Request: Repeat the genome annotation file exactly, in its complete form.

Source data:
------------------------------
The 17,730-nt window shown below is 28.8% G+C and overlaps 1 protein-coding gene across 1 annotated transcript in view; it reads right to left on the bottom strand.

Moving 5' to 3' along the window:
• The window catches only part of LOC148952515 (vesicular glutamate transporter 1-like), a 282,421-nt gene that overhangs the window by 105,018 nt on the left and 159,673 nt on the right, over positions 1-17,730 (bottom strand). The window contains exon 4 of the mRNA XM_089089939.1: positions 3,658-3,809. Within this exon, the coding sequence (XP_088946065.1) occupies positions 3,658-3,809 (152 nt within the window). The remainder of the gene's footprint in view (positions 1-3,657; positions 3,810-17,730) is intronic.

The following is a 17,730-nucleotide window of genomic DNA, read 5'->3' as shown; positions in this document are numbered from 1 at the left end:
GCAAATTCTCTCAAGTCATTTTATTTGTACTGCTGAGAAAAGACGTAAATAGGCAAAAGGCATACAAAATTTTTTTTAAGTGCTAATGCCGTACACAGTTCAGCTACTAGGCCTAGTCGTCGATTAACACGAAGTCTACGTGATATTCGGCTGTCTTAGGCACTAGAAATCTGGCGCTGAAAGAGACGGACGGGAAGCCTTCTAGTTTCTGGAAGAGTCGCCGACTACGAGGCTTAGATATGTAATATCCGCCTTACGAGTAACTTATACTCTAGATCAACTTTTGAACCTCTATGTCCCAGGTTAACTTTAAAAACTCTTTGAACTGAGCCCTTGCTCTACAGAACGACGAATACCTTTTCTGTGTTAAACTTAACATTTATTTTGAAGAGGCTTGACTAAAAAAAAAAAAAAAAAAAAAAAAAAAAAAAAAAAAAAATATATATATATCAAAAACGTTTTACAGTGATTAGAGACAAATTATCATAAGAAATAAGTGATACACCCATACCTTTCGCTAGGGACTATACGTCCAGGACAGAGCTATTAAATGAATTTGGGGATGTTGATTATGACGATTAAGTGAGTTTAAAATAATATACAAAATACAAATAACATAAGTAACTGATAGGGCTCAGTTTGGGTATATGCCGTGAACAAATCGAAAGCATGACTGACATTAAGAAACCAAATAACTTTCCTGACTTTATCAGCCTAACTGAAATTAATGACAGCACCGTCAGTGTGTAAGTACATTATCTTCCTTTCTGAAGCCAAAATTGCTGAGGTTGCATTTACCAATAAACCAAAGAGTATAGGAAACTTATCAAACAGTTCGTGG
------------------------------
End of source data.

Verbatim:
The 17,730-nt window shown below is 28.8% G+C and overlaps 1 protein-coding gene across 1 annotated transcript in view; it reads right to left on the bottom strand.

Moving 5' to 3' along the window:
• The window catches only part of LOC148952515 (vesicular glutamate transporter 1-like), a 282,421-nt gene that overhangs the window by 105,018 nt on the left and 159,673 nt on the right, over positions 1-17,730 (bottom strand). The window contains exon 4 of the mRNA XM_089089939.1: positions 3,658-3,809. Within this exon, the coding sequence (XP_088946065.1) occupies positions 3,658-3,809 (152 nt within the window). The remainder of the gene's footprint in view (positions 1-3,657; positions 3,810-17,730) is intronic.

The following is a 17,730-nucleotide window of genomic DNA, read 5'->3' as shown; positions in this document are numbered from 1 at the left end:
GCAAATTCTCTCAAGTCATTTTATTTGTACTGCTGAGAAAAGACGTAAATAGGCAAAAGGCATACAAAATTTTTTTTAAGTGCTAATGCCGTACACAGTTCAGCTACTAGGCCTAGTCGTCGATTAACACGAAGTCTACGTGATATTCGGCTGTCTTAGGCACTAGAAATCTGGCGCTGAAAGAGACGGACGGGAAGCCTTCTAGTTTCTGGAAGAGTCGCCGACTACGAGGCTTAGATATGTAATATCCGCCTTACGAGTAACTTATACTCTAGATCAACTTTTGAACCTCTATGTCCCAGGTTAACTTTAAAAACTCTTTGAACTGAGCCCTTGCTCTACAGAACGACGAATACCTTTTCTGTGTTAAACTTAACATTTATTTTGAAGAGGCTTGACTAAAAAAAAAAAAAAAAAAAAAAAAAAAAAAAAAAAAAAATATATATATATCAAAAACGTTTTACAGTGATTAGAGACAAATTATCATAAGAAATAAGTGATACACCCATACCTTTCGCTAGGGACTATACGTCCAGGACAGAGCTATTAAATGAATTTGGGGATGTTGATTATGACGATTAAGTGAGTTTAAAATAATATACAAAATACAAATAACATAAGTAACTGATAGGGCTCAGTTTGGGTATATGCCGTGAACAAATCGAAAGCATGACTGACATTAAGAAACCAAATAACTTTCCTGACTTTATCAGCCTAACTGAAATTAATGACAGCACCGTCAGTGTGTAAGTACATTATCTTCCTTTCTGAAGCCAAAATTGCTGAGGTTGCATTTACCAATAAACCAAAGAGTATAGGAAACTTATCAAACAGTTCGTGG